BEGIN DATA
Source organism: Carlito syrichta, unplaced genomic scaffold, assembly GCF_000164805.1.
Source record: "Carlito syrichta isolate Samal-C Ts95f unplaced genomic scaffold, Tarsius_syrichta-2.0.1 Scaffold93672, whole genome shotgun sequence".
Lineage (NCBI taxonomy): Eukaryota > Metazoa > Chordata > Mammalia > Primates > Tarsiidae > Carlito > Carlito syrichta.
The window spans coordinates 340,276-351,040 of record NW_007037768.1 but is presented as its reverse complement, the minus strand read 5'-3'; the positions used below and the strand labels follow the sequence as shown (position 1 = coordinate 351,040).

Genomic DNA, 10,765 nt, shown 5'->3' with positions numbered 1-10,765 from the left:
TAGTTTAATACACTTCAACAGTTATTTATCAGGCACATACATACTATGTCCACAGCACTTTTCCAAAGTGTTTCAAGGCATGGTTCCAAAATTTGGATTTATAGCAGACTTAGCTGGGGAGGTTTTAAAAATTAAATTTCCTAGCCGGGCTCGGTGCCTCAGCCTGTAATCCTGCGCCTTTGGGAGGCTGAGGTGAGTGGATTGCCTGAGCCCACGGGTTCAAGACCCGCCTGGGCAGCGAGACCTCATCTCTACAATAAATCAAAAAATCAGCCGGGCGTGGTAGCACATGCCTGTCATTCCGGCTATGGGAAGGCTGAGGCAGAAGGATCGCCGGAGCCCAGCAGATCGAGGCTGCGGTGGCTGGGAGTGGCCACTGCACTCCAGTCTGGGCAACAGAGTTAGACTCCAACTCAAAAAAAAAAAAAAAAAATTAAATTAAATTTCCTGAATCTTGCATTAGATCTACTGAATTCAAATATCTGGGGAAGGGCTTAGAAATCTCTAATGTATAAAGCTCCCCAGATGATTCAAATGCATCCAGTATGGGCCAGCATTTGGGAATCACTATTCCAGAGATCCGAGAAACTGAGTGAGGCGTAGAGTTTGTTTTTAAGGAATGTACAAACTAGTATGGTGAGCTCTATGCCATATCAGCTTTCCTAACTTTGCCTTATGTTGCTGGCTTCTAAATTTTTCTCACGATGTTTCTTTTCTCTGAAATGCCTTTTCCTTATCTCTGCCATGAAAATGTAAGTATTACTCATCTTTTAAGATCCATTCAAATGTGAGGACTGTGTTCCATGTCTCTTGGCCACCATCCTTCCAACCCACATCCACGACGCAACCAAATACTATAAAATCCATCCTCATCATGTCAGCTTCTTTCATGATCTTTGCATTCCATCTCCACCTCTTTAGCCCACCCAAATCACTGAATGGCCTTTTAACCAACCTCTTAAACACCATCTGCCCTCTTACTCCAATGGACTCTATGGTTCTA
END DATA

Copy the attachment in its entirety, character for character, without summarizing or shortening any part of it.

Source organism: Carlito syrichta, unplaced genomic scaffold, assembly GCF_000164805.1.
Source record: "Carlito syrichta isolate Samal-C Ts95f unplaced genomic scaffold, Tarsius_syrichta-2.0.1 Scaffold93672, whole genome shotgun sequence".
Lineage (NCBI taxonomy): Eukaryota > Metazoa > Chordata > Mammalia > Primates > Tarsiidae > Carlito > Carlito syrichta.
The window spans coordinates 340,276-351,040 of record NW_007037768.1 but is presented as its reverse complement, the minus strand read 5'-3'; the positions used below and the strand labels follow the sequence as shown (position 1 = coordinate 351,040).

Genomic DNA, 10,765 nt, shown 5'->3' with positions numbered 1-10,765 from the left:
TAGTTTAATACACTTCAACAGTTATTTATCAGGCACATACATACTATGTCCACAGCACTTTTCCAAAGTGTTTCAAGGCATGGTTCCAAAATTTGGATTTATAGCAGACTTAGCTGGGGAGGTTTTAAAAATTAAATTTCCTAGCCGGGCTCGGTGCCTCAGCCTGTAATCCTGCGCCTTTGGGAGGCTGAGGTGAGTGGATTGCCTGAGCCCACGGGTTCAAGACCCGCCTGGGCAGCGAGACCTCATCTCTACAATAAATCAAAAAATCAGCCGGGCGTGGTAGCACATGCCTGTCATTCCGGCTATGGGAAGGCTGAGGCAGAAGGATCGCCGGAGCCCAGCAGATCGAGGCTGCGGTGGCTGGGAGTGGCCACTGCACTCCAGTCTGGGCAACAGAGTTAGACTCCAACTCAAAAAAAAAAAAAAAAAATTAAATTAAATTTCCTGAATCTTGCATTAGATCTACTGAATTCAAATATCTGGGGAAGGGCTTAGAAATCTCTAATGTATAAAGCTCCCCAGATGATTCAAATGCATCCAGTATGGGCCAGCATTTGGGAATCACTATTCCAGAGATCCGAGAAACTGAGTGAGGCGTAGAGTTTGTTTTTAAGGAATGTACAAACTAGTATGGTGAGCTCTATGCCATATCAGCTTTCCTAACTTTGCCTTATGTTGCTGGCTTCTAAATTTTTCTCACGATGTTTCTTTTCTCTGAAATGCCTTTTCCTTATCTCTGCCATGAAAATGTAAGTATTACTCATCTTTTAAGATCCATTCAAATGTGAGGACTGTGTTCCATGTCTCTTGGCCACCATCCTTCCAACCCACATCCACGACGCAACCAAATACTATAAAATCCATCCTCATCATGTCAGCTTCTTTCATGATCTTTGCATTCCATCTCCACCTCTTTAGCCCACCCAAATCACTGAATGGCCTTTTAACCAACCTCTTAAACACCATCTGCCCTCTTACTCCAATGGACTCTATGGTTCTA